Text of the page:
SSU Observatory Photos


We thought this might be a nice photo to welcome visitors to the SSU Observatory Photo page!_DSC4837
Be sure to use the menu above to select a night of photos to browse.

Grand Re-Opening!

A crowd of between 250 and 300 gathered for the Grand Re-Opening and ribbon cutting ceremony on September 8, 2017. Following the moving remarks of President Sakaki and the kind words of Provost Vollendorf and Dean Stauffer, Observatory Director Scott Severson directed the crowds attention to the ribbon cutting ceremony. Once the ribbon was cut, the observatory roof rolled open and the new facility was opened to the public. Despite the clouds rolling in, the crowd enjoyed the evening of photos, cocoa, cookies, a tour of the facility, an inflatable planetarium from the SSU Education and Public Outreach group, music and good conversation!

Ushering in an new Era!

The Public Observing Nights of 2017-02-24 and 2017-03-03 were the last that the original home of SSU Observatory will see. In a pair of fun and busy nights, many students and members of the public got to visit the observatory before it undergoes a dramatic change! A new building will replace the 41 year old-structure. The next public viewing is scheduled for the Grand Reopening, Friday, September 8. Keep tuned for exciting details by checking the Department of Physics and Astronomy and the SSU Observatory Viewing Nights Schedule as the date approaches!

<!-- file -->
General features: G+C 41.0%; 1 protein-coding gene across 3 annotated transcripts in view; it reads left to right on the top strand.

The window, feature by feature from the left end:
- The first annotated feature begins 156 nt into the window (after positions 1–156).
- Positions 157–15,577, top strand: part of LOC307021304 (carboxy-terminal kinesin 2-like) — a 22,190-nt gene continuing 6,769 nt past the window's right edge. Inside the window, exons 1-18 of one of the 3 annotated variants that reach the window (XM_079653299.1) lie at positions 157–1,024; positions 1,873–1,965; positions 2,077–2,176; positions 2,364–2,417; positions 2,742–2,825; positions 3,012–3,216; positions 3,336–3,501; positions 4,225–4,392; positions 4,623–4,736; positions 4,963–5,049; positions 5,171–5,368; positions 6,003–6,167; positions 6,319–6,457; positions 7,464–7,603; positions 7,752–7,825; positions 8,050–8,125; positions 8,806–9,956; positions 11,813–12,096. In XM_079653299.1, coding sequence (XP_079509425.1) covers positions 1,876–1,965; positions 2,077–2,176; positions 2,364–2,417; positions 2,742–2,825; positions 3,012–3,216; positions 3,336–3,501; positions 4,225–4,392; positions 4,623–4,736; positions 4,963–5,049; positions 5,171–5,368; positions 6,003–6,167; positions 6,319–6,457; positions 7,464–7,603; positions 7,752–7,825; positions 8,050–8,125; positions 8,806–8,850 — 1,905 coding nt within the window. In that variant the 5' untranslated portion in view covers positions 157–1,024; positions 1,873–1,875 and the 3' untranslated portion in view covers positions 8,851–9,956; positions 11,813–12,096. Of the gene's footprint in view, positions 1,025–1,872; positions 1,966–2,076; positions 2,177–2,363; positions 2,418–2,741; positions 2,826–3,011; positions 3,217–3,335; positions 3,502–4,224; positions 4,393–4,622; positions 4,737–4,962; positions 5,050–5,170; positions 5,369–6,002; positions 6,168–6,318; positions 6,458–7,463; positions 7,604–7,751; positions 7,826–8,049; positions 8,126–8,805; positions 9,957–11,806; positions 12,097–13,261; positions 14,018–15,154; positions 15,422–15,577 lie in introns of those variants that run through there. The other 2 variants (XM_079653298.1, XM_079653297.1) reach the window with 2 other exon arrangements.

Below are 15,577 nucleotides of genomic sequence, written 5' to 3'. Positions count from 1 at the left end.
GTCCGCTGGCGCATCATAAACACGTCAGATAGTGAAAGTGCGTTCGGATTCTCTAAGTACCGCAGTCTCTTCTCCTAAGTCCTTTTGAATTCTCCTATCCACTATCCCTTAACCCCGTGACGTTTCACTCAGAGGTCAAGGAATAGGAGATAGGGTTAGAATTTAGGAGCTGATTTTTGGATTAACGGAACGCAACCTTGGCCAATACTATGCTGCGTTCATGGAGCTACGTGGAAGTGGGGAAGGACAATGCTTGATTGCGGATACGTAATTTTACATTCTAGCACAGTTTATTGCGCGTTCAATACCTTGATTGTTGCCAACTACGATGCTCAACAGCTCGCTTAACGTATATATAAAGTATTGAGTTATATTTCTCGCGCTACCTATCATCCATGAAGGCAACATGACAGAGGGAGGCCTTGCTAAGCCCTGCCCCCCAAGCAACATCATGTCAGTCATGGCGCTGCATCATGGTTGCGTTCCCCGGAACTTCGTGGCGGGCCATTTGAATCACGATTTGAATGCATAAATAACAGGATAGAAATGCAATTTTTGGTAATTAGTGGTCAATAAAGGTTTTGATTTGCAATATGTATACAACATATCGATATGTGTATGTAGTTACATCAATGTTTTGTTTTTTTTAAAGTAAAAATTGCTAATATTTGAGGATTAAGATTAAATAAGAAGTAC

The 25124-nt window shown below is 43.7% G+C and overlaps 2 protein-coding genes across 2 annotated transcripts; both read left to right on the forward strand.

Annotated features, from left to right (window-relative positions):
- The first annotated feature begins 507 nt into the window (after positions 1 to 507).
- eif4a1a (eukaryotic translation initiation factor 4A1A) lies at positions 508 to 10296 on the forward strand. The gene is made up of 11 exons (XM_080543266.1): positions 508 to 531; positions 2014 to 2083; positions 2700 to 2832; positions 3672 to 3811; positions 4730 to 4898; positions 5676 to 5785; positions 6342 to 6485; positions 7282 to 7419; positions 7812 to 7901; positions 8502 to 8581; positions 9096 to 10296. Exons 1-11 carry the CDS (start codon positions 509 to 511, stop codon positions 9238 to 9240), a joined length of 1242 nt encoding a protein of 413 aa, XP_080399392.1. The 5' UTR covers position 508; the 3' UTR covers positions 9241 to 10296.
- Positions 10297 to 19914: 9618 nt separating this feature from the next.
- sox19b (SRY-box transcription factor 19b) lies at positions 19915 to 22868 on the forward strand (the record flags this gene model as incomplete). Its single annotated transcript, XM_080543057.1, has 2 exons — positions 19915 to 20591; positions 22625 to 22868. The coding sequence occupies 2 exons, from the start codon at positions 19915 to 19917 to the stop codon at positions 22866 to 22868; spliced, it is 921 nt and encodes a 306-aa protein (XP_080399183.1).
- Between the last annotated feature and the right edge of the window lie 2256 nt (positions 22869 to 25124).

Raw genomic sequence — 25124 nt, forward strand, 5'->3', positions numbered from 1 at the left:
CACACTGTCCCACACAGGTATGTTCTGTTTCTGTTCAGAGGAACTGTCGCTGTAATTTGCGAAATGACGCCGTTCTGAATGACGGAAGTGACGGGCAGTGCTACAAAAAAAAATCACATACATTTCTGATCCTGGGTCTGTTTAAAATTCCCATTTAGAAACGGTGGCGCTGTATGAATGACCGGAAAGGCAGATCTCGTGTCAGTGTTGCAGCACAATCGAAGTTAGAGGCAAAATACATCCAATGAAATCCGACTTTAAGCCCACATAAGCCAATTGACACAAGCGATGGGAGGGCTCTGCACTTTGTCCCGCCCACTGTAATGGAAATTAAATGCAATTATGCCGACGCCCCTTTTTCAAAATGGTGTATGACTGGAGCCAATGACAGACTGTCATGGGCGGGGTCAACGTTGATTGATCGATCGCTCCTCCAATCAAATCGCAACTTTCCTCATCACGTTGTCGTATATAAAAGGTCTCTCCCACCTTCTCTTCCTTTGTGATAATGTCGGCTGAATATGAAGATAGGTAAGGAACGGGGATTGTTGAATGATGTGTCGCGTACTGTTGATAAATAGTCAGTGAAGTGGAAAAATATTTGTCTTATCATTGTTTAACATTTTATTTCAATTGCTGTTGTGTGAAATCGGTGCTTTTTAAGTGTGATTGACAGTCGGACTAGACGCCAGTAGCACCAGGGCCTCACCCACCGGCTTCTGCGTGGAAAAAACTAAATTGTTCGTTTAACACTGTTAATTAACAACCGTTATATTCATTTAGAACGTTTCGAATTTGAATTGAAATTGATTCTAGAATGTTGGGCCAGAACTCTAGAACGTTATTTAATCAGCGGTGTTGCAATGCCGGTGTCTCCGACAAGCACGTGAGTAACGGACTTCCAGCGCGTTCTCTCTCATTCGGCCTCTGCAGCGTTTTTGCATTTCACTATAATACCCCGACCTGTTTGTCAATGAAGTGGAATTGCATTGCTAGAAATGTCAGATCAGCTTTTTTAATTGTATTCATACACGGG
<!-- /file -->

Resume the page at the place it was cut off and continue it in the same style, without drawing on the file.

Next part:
If you share your image on a social media site, don't forget to add the #SSUObservatory hashtag to share your Seawolf spirit!

Photo site kickoff!

Welcome to the SSU Observatory Photo site. Since late-2015 we have been taking low-light photos at the campus observatory. These images allow us to discuss the CCD, the breakthrough technology that began the era of digital imaging. The site will contain pages with photo galleries arranged by date. Most of the images will be of our Public Viewing Night visitors that wish to have their photos taken under the star light.

The long exposures required to collect the light from the stars, and the nearly dark conditions often make the images of people slightly blurry as they move. Sometimes the only illumination is from a computer screen, a partially lit moon, or a dim red bulb 10 meters away. All together they make for some fun and sometimes funny or dramatic images that capture the feeling of a night at the observatory.

Please use the links in the header above to find photos for given night. Each night has a gallery of photo thumbnails which can be selected to show a larger view of the image.